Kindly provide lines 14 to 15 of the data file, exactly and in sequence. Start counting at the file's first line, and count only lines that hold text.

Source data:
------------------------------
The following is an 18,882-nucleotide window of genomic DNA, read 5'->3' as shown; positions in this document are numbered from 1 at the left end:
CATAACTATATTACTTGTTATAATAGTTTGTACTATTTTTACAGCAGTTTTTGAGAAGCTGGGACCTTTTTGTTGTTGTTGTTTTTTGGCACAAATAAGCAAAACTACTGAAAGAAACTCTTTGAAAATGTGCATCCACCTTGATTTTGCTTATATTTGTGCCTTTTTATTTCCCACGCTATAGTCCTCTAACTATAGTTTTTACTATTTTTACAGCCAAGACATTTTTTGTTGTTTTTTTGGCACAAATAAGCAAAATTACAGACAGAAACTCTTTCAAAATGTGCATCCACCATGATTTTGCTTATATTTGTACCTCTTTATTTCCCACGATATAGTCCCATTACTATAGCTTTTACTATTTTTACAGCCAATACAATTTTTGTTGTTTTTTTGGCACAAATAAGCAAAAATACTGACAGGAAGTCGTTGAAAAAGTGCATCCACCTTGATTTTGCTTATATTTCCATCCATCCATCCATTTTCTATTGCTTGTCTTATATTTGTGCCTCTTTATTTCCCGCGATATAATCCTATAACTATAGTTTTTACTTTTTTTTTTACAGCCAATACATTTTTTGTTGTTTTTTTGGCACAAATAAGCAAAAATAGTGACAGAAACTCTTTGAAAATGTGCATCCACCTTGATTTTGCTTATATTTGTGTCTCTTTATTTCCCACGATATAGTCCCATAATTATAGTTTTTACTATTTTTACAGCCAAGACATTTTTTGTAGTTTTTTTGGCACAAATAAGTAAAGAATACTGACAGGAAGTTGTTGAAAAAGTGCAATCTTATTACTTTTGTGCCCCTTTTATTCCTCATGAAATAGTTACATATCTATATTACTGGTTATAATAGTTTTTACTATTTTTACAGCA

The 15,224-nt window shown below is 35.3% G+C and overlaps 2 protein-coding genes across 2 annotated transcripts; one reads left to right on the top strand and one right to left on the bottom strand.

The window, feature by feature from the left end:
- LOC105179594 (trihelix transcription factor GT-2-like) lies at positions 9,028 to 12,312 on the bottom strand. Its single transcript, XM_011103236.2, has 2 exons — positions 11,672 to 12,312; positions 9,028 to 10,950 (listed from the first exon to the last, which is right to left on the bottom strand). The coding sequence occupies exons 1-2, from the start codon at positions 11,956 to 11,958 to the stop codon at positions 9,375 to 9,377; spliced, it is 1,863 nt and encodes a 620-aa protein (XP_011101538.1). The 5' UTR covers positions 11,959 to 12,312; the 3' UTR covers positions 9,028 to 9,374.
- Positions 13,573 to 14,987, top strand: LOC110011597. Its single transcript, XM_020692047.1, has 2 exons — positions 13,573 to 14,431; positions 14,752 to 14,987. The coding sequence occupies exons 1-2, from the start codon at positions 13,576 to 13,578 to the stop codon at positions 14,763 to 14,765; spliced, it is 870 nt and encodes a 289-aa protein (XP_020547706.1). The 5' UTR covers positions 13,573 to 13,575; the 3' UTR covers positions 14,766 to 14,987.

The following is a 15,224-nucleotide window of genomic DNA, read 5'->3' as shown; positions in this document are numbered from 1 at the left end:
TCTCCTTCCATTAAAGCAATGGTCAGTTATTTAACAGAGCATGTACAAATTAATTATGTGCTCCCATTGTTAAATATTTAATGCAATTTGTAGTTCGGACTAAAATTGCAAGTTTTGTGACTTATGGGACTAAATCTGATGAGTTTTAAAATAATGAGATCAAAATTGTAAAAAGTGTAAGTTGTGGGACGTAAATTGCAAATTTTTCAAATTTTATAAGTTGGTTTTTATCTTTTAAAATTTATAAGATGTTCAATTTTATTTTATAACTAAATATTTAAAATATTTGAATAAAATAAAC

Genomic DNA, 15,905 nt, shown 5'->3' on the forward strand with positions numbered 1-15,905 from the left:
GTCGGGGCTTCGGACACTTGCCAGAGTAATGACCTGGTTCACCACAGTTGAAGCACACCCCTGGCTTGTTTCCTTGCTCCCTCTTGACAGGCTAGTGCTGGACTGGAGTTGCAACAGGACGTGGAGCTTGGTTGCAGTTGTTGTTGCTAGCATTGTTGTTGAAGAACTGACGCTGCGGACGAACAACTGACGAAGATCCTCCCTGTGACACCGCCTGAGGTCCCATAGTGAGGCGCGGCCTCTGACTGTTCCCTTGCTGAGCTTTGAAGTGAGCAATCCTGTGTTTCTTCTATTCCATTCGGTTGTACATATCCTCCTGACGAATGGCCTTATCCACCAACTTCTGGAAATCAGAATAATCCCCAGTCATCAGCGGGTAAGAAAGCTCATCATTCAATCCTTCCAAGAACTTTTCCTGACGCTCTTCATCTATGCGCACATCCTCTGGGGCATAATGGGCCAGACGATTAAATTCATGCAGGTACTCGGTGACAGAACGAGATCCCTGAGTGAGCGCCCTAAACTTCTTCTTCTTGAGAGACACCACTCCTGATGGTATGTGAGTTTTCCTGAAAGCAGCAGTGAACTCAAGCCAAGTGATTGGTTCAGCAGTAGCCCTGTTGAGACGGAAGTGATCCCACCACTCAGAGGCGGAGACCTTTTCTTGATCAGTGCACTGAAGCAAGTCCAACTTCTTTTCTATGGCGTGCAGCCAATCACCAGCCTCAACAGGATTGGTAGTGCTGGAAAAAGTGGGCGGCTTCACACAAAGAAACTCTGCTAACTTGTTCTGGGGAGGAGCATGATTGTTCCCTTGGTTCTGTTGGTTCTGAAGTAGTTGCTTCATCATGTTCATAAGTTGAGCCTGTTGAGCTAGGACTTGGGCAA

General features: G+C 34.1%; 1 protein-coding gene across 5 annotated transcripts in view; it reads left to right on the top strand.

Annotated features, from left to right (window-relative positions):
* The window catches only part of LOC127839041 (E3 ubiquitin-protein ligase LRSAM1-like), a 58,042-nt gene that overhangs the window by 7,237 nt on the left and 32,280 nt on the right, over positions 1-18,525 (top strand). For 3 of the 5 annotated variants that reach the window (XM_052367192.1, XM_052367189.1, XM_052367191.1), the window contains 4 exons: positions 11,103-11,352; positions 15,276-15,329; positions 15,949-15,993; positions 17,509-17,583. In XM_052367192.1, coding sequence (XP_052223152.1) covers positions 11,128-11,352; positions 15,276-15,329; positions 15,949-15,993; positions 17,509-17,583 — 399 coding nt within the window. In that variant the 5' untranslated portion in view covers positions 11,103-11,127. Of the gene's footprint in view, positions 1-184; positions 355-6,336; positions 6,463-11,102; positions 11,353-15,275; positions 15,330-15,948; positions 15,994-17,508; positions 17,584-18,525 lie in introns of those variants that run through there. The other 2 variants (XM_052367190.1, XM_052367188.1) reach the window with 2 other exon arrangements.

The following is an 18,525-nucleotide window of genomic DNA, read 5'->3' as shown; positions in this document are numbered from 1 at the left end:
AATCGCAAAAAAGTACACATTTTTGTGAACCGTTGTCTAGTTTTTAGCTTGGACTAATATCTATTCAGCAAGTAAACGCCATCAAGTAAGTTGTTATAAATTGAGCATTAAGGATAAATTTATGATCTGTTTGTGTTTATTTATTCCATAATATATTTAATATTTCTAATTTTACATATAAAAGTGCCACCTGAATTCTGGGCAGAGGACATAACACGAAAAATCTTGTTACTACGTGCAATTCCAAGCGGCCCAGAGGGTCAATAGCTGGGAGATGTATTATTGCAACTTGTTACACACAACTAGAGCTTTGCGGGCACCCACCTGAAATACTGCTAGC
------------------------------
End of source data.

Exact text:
The following is an 18,525-nucleotide window of genomic DNA, read 5'->3' as shown; positions in this document are numbered from 1 at the left end:
AATCGCAAAAAAGTACACATTTTTGTGAACCGTTGTCTAGTTTTTAGCTTGGACTAATATCTATTCAGCAAGTAAACGCCATCAAGTAAGTTGTTATAAATTGAGCATTAAGGATAAATTTATGATCTGTTTGTGTTTATTTATTCCATAATATATTTAATATTTCTAATTTTACATATAAAAGTGCCACCTGAATTCTGGGCAGAGGACATAACACGAAAAATCTTGTTACTACGTGCAATTCCAAGCGGCCCAGAGGGTCAATAGCTGGGAGATGTATTATTGCAACTTGTTACACACAACTAGAGCTTTGCGGGCACCCACCTGAAATACTGCTAGC